Land hurdle for Bihta take-off

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By Piyush Kumar Tripathi
  • Published 12.03.15
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Willingness on part of the state government holds the key to turn the Bihta airbase into the future international airport.

Cost of land acquisition continues to remain a bone of contention between the Centre and the state on the issue of development of the airbase as a full-fledged civil airport.

Land acquisition apart, the state government would also need to look after development of a number of utilities, which are mandatory for modern airports across the country. Aviation experts claimed that the biggest challenge for the state authorities would be development of a dedicated expressway for the proposed airport between Patna and Bihta, 40km southwest of the capital.

Like airports in cities, including Delhi and Mumbai, the Bihta airbase would need modes of mass rapid transport systems like Metro or bus rapid transport system to be connected with Patna. "Connectivity of Bihta airbase with Patna is a serious issue and it would require sincere approach from the state government. Transit time is considered very serious criterion in civil aviation, as it is the biggest factor in determining passenger traffic over the years. The state government would be necessarily required to develop a dedicated corridor - four-lane or six-lane expressway - for vehicular traffic coming to the airport," said Atul Singh, executive director, Centre for Aviation, Policy, Safety and Research.

A senior official in the civil aviation directorate also agreed to the fact that an 8-10km expressway, which can be also elevated, would be required to be constructed between Danapur railway station and Bihta. "In Hyderabad, GMR group with support from Hyderabad Development Authority, developed a dedicated flyway between Rajiv Gandhi International Airport at Shamshabad and Hyderabad city to provide unhindered traffic coming to the airport," said Atul.

Mahesh Sharma, minister of state for civil aviation, told the Rajya Sabha in a written reply on Tuesday that Airports Authority of India (AAI) had proposed to develop the Indian Air Force (IAF) airport at Bihta as new airport for international operations and taken up the matter with the ministry of defence and the Bihar government.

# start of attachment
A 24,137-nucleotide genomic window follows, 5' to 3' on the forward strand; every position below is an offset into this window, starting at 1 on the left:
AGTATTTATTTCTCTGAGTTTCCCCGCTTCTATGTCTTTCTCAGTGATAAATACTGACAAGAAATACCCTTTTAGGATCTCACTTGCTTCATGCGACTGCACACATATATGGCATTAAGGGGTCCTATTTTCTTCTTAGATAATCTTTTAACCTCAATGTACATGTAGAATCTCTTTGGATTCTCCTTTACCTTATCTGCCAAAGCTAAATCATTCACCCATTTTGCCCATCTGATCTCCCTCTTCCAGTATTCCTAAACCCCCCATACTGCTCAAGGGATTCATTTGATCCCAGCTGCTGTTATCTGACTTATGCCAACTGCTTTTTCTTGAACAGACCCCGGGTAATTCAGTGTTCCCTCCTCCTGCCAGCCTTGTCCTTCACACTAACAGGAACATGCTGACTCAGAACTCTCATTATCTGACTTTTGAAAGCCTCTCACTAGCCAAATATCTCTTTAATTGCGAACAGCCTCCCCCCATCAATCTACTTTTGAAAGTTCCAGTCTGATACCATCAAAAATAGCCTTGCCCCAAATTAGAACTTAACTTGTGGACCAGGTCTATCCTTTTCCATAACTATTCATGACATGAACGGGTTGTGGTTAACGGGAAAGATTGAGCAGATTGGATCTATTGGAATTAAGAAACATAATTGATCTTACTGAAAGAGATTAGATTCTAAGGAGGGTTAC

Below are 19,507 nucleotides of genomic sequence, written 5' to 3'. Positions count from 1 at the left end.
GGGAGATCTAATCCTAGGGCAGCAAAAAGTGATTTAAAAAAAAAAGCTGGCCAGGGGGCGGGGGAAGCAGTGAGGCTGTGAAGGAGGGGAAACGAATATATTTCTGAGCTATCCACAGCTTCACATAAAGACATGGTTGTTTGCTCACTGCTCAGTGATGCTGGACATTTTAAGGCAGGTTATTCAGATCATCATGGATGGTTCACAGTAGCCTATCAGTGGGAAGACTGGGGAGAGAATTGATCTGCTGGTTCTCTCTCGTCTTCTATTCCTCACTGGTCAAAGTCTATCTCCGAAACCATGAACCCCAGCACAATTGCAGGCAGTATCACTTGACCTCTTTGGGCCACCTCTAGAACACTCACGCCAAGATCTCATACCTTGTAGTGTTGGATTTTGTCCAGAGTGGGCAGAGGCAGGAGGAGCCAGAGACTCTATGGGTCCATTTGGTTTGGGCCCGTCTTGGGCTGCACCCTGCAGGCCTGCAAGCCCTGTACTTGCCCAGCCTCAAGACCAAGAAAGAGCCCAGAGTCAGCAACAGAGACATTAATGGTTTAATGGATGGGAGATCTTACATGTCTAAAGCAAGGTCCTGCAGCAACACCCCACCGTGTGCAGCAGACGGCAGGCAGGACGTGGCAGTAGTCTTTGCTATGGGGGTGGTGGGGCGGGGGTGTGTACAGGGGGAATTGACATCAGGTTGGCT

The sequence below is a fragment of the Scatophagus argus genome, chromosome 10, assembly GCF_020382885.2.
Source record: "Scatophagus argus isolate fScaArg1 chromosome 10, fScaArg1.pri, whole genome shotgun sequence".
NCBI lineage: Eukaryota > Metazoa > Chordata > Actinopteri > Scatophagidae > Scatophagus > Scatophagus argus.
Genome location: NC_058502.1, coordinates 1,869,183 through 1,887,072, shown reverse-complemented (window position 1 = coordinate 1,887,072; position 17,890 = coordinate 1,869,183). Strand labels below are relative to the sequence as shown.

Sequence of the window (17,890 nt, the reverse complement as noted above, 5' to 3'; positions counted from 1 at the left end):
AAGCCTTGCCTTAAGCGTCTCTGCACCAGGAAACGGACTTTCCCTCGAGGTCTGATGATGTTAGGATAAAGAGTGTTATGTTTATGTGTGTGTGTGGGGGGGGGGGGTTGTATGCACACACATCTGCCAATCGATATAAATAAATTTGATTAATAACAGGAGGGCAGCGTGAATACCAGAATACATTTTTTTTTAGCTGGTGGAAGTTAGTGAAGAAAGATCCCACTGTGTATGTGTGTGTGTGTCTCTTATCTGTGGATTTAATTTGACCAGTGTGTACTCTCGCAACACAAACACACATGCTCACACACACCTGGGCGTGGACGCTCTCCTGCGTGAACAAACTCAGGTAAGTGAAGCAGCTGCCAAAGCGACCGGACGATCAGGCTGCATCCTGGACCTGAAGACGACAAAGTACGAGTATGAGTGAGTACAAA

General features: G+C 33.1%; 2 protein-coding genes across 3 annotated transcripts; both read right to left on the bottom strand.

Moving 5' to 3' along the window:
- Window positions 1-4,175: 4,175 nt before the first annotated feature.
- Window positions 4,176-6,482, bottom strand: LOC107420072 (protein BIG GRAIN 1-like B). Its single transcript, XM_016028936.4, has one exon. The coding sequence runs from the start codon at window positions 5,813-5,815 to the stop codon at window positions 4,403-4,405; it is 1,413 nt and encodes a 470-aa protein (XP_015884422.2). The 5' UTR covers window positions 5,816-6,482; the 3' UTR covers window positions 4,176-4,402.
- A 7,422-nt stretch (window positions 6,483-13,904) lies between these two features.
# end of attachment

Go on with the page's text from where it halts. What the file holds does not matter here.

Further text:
The AAI has also sought additional land of 600 acres for phase-I and 790 acres for phase-II in lieu of existing Patna airport.

Land acquisition, however, seems to be the primary and biggest concern for commencing civil operations from Bihta airbase. "Land acquisition is a tricky issue in a state like Bihar, where land is scarce due to high population density. As per rough estimates, the cost of acquiring 600 acres of land at Bihta might come anywhere over and above Rs 500 crore. This would be a whopping sum for the state government to arrange, especially in context of the prevailing land scarcity situation," said a senior official in the state civil aviation directorate.

The AAI and state government have faced such situation on the land acquisition issue in the past as well. For instance, the issue over transfer of 6.37 acres of land belonging to special task force (STF) located on the western side of Jayaprakash Narayan International Airport continues to remain unresolved in spite of the cabinet giving its nod for its transfer to the AAI on January 15, 2013. The AAI had refused to buy this land by paying Rs 114.66 crore as fixed by the state government. "As per the general policy in practice across the country, state governments usually give the land and the AAI spends money for developing the requisite infrastructure," said a senior official of AAI.

#Even the air force has given its approval to start civil operation from Bihta. In return, it is asking for defence operations from Gaya airport. Civil aviation experts termed the concept of running commercial operations from a defence airbase "civil enclave in defence airport". The existing airbase at Bihta is spread over an area of around 900 acres, which is almost around the size of Gaya airport, spread over 975acres.